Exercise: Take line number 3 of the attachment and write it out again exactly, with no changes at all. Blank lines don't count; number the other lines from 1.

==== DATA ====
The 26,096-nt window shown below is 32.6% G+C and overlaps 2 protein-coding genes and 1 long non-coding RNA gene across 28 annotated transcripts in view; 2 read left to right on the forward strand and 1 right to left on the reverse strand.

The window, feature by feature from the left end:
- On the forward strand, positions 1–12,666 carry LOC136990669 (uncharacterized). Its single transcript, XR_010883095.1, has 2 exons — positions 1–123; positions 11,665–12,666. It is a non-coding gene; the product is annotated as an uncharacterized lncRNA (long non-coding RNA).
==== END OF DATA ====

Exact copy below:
- On the forward strand, positions 1–12,666 carry LOC136990669 (uncharacterized). Its single transcript, XR_010883095.1, has 2 exons — positions 1–123; positions 11,665–12,666. It is a non-coding gene; the product is annotated as an uncharacterized lncRNA (long non-coding RNA).